IIRC the maximum residency requirement a state can impose is 30 days. College students still run into problems trying to register to vote where their campus is instead of voting absentee. Also multi-year residency requirements are still in place for actually running for public office.

Interesting case. IANAL so my terminology, like sole residency may not be correct, but this is exactly what I was talking about:

Mrs. Mas had another home in another state. She may have said she didn’t intend to return to her home in Mississippi, but as the courts found she didn’t show the required intention to stay in Louisiana. So yes, as you say intent to stay is important. But I’ve moved across states before and immediately became a resident of the new state. Utility bills and the like had nothing to with it, I just didn’t have another home to return to in the other state, which is what I meant by sole residency. I also spent a year living in California while I still owned a home in New York. I had to state my intention to maintain my other residence in New York to the cops in California when they asked me why I hadn’t registered my car there yet. So your case demonstrates what I was saying. If you don’t have another home in another state somewhere, you are a resident there and you don’t need to prove it otherwise. I suppose that the exception could be your intent to move to another state, but I don’t see how a state could deny you benefits and services if they can’t identify some other locale that you could be a resident of. I’m not sure what the diversity stuff is about, but it sounds like the courts ruled out the idea that Mrs. Mas was also a resident of France based on her marriage to a French citizen, but it’s too lawyerly for me to interpret that.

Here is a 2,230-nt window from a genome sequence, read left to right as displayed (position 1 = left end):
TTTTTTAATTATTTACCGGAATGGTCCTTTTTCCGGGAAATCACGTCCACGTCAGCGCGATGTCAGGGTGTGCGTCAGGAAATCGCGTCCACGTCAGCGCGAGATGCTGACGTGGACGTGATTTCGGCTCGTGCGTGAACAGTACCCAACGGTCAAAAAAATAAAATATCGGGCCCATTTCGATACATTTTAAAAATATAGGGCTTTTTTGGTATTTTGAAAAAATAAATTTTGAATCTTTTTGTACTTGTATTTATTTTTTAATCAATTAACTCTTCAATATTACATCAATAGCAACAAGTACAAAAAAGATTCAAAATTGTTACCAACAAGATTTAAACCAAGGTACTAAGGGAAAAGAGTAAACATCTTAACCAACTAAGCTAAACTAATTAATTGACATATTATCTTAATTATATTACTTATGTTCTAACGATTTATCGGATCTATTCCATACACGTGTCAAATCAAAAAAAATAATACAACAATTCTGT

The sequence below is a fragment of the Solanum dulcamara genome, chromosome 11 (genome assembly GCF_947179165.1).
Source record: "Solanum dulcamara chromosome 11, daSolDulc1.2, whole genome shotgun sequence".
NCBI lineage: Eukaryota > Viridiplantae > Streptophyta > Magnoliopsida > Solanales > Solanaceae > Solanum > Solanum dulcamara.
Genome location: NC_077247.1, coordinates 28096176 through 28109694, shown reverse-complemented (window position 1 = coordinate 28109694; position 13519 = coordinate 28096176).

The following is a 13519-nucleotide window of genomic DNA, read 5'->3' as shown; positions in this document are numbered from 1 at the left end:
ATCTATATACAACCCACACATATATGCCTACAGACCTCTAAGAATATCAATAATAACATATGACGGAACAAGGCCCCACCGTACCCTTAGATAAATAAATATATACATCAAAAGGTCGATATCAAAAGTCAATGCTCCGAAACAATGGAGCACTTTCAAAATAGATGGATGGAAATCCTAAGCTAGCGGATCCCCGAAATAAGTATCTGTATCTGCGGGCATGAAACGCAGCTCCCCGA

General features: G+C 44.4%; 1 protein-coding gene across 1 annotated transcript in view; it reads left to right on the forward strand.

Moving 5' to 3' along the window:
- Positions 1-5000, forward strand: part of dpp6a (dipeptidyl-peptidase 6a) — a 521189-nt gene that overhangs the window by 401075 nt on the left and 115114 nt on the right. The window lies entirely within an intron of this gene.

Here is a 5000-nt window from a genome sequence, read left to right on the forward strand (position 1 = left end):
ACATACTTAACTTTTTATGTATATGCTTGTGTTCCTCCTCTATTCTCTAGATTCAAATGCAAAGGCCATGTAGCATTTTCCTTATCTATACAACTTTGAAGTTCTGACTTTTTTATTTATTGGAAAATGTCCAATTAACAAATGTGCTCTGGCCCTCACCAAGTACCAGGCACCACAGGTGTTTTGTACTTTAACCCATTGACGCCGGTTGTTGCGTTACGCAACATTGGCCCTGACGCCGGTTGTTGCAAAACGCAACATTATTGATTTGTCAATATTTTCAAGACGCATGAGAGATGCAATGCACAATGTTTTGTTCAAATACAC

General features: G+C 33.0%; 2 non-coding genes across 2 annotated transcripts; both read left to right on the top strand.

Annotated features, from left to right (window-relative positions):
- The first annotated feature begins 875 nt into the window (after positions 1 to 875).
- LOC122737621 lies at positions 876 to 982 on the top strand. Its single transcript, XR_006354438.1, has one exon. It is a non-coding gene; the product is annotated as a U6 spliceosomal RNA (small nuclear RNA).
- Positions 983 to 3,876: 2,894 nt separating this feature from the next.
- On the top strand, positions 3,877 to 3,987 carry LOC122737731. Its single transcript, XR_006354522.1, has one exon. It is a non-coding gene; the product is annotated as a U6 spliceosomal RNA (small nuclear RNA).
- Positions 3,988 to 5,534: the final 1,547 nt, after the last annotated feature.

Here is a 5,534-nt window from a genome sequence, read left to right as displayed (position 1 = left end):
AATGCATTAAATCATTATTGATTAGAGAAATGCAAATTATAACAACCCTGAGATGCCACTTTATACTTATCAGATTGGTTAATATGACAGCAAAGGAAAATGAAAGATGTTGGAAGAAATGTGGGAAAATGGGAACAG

According to the instructions on ATF form 4473 you are a resident if you intend to “make a home” in that state. There is no mention of how long you need to be there. Folks who spend winters in the south and summers in the north can be considered residents of two, or perhaps more States. This becomes a factor when purchasing firearms. So apparently some parts of the federal government have no issues with dual residency.

If you live in Minnesota 183 days of the year, you are a resident, and will be paying taxes here.

For ‘resident’ status of college tuition, there is usually a length of residency requirement before you can claim to be one, as well as other possible indicators. Like if you want to claim Minnesota residency for tuition purposes, but flash a Wisconsin driver’s license, they’re probably not going to call you a resident of MN.

Residency would also be important for Concealed Carry permits, medical marijuana cards (where permitted), hunting and fishing licenses and so forth.

Residency can be important if you choose to move abroad. By first establishing residency in a state that does not have a state income tax before you then make the overseas move you can save a lot of headaches by eliminating a lot of tax paperwork.

I moved from SC to TN before moving abroad. I have lots of family in TN and strong ties to that area. Even so, I have no intention to return to TN or SC if/when I move back to the States.